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Eighty percent of U.S. metalcasting facilities employ fewer than 100


individuals. When you are that small, it can be difficult to gain traction in any setting.


While the risk assessment was


the centerpiece of this success story and the crux of the industry’s case for expanding reuse, the relation- ships cultivated over many years were paramount to being heard. While the Michigan metalcasting industry was organized, the years of leg work prior to taking on this challenge that provided a solid foun- dation for eventual success.


Uphill Battle In 2000, Michigan seemed


like a state where working with metalcasting facilities on broad-


ening recycling use to include more manufactured byproducts like spent sand was not going to happen. The state was conserva- tive in its approach, and the rules for beneficial use at the time were ineffective. They had unrealistic criteria, required extensive noti- fication, recordkeeping, perfor- mance testing and petitions, and past regulatory efforts did not focus on clarifying legal protec- tions for beneficial use. Even some native soils would not have met the criteria of the original rules. Compared to neighboring states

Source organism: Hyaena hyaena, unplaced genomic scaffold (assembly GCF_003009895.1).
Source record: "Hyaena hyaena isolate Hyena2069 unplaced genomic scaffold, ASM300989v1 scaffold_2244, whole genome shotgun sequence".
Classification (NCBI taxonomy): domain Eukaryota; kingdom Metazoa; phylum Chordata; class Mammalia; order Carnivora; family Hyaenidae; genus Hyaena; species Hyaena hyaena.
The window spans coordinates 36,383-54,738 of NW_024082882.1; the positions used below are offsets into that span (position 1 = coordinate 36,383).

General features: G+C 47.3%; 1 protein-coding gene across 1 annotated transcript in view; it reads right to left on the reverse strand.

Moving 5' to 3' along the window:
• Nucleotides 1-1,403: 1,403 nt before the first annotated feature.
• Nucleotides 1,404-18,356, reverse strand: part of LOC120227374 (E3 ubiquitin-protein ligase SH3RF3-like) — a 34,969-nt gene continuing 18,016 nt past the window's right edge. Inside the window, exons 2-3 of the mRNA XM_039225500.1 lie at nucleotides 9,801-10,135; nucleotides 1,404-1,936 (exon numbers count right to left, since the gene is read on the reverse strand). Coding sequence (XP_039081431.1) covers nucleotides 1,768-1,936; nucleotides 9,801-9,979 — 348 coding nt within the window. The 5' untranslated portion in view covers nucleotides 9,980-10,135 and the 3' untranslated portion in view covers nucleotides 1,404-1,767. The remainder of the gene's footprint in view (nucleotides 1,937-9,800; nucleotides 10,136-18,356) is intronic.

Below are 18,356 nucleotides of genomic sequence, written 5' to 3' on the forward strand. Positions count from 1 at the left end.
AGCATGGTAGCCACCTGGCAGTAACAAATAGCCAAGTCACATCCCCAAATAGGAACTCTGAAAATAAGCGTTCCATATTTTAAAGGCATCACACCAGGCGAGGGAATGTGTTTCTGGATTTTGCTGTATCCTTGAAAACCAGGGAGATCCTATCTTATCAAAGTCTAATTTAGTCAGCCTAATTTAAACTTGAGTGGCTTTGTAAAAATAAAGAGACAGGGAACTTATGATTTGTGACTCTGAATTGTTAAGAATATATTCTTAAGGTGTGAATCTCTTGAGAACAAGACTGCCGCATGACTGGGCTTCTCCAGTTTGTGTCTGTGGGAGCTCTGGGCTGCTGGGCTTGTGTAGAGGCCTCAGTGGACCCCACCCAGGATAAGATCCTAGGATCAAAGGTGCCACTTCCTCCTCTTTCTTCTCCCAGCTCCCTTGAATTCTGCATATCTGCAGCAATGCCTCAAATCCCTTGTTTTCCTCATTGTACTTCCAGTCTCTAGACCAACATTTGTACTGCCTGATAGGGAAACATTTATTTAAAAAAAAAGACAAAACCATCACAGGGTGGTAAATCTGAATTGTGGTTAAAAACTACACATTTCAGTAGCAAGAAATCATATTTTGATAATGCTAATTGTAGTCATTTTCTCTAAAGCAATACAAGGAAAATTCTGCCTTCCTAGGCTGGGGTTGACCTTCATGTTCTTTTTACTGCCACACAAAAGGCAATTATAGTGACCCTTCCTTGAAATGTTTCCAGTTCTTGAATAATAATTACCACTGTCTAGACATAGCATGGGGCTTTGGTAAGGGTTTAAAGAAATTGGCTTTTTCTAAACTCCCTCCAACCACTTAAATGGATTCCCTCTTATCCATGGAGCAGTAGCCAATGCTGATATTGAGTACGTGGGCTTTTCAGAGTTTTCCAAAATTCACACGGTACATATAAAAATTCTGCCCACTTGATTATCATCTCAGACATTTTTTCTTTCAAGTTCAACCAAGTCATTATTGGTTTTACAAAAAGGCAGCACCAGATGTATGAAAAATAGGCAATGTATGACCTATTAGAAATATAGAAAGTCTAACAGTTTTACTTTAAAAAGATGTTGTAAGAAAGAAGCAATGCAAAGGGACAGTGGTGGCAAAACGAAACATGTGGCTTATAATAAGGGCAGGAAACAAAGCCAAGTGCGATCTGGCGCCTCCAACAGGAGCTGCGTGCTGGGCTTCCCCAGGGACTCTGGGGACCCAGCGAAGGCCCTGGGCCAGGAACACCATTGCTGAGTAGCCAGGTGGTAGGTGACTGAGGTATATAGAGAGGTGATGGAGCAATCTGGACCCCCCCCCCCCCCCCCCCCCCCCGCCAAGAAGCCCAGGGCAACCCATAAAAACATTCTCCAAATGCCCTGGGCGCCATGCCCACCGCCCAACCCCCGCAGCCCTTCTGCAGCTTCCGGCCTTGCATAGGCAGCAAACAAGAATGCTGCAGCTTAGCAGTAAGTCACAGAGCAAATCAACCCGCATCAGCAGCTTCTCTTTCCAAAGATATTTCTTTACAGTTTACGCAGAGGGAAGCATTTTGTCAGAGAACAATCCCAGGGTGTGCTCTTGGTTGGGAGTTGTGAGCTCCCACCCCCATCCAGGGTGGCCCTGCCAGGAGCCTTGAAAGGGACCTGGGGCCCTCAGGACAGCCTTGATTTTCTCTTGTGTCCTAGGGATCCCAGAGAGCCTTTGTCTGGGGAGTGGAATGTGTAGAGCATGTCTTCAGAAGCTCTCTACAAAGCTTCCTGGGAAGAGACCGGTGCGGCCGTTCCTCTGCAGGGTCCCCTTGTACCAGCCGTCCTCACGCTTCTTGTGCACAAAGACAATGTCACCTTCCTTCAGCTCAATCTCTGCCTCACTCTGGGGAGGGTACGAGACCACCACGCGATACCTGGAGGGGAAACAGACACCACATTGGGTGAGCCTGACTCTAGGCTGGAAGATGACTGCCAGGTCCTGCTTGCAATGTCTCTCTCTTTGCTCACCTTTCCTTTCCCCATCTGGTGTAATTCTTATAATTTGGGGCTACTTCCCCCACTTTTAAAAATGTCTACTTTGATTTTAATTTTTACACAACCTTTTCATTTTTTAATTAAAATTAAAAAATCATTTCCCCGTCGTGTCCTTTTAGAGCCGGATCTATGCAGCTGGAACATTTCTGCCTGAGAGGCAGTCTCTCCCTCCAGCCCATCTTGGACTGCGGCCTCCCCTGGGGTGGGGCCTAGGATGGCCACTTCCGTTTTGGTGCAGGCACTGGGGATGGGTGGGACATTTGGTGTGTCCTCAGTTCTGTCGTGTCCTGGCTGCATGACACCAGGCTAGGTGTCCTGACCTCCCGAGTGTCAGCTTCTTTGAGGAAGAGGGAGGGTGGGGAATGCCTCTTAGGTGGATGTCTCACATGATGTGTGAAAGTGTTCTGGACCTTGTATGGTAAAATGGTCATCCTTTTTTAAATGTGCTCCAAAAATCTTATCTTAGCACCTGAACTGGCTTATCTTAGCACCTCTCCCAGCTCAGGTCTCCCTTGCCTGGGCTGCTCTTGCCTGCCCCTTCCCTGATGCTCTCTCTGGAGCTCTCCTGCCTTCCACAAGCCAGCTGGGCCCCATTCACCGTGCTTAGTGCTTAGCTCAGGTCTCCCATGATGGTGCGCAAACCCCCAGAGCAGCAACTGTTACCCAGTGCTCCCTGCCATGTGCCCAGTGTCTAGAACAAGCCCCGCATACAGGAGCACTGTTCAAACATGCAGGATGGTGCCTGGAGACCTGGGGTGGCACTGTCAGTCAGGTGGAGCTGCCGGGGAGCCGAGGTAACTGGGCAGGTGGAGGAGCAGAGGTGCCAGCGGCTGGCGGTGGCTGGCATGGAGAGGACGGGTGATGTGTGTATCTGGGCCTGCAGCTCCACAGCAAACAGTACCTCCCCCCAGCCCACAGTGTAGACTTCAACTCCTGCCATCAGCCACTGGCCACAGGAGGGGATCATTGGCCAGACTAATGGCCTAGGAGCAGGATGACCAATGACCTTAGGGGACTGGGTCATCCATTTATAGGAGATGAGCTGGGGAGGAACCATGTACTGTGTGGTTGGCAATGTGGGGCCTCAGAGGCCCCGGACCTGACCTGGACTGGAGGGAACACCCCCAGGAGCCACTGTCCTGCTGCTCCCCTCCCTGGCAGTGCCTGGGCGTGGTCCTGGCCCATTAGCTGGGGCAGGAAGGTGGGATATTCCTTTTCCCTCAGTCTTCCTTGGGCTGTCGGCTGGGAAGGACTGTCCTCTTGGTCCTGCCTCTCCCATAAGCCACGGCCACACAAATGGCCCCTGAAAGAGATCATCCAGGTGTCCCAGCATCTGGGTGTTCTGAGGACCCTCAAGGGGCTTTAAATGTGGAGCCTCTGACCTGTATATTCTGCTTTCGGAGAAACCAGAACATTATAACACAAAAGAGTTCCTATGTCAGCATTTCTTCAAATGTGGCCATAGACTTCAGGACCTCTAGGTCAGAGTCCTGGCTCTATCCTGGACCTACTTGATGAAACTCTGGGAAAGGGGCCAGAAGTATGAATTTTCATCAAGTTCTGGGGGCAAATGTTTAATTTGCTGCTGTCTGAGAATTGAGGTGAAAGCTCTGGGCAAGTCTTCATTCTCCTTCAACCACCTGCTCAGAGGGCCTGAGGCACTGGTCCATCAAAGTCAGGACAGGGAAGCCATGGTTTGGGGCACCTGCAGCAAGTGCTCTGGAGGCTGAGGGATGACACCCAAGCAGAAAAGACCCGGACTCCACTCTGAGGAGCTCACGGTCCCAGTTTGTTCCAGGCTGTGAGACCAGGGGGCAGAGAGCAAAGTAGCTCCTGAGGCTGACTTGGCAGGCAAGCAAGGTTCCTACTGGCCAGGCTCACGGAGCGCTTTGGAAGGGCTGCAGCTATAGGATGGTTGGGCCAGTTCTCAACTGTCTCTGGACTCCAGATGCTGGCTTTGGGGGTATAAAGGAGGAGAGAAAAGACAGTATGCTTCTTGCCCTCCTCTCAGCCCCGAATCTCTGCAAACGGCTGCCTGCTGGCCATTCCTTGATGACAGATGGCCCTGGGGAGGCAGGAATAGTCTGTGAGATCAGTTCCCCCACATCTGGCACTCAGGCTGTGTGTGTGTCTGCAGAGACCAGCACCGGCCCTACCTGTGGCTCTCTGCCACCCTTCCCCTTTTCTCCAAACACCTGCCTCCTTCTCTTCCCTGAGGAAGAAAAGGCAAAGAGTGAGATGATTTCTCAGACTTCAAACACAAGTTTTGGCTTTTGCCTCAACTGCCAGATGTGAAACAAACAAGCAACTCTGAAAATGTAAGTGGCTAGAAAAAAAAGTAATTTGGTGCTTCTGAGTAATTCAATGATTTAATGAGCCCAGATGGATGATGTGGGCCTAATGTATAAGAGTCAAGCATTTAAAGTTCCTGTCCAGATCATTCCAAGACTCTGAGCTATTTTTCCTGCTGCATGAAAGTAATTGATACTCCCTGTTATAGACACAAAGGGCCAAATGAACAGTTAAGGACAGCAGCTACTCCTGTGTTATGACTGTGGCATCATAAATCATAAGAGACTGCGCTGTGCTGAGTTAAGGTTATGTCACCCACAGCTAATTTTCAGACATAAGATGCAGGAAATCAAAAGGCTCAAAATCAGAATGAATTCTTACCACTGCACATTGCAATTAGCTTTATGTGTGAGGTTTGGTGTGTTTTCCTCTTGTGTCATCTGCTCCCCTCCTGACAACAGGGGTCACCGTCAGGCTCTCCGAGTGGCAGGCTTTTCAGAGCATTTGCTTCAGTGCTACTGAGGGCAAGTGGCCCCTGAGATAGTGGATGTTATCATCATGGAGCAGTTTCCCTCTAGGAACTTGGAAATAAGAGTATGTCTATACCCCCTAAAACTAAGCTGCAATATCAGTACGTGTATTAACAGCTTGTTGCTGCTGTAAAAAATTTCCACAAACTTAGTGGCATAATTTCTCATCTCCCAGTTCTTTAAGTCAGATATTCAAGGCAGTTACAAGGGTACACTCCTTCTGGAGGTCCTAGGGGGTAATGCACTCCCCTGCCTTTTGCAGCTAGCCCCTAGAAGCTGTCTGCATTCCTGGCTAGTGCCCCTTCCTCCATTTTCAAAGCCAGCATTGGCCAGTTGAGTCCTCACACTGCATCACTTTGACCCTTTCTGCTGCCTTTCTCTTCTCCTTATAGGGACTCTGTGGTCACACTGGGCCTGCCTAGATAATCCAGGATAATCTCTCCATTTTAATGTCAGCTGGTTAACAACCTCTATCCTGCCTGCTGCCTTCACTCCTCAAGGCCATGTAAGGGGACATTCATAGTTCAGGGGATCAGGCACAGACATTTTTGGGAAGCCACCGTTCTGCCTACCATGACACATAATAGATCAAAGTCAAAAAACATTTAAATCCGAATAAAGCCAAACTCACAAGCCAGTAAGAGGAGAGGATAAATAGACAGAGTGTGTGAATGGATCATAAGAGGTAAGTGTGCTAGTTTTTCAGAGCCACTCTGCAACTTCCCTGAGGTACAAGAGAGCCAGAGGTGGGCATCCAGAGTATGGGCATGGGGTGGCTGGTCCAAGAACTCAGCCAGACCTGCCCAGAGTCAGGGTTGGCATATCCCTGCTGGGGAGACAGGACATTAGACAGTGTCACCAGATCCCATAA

Wisconsin, Indiana and Ohio, Michigan’s beneficial rule left limited opportunity for reuse. It prevented low-risk materials from being reused, stored or disposed of at lower costs, added layers of regulation and called for costly and extensive testing and retest- ing. Changing the rule would be an uphill battle but necessary for metalcasting facilities looking to avoid placing large quantities of safe sand in landfills. Organizers in the state knew in


order to achieve reform, a com- prehensive rule was needed that encouraged the reuse of materi- als, reduced disposal and material costs, extended landfill capacity and conserved resources. To show this effort was about more than just saving money, government officials needed to know more about who and what the met- alcasting industry was. Several groups in Michigan


Members of the Michigan metalcasting industry pose with Rep. Tim Walberg (R-Mich.) (holding the award). Relationships formed with elected officials can pay dividends down the road.


30 | MODERN CASTING April 2016


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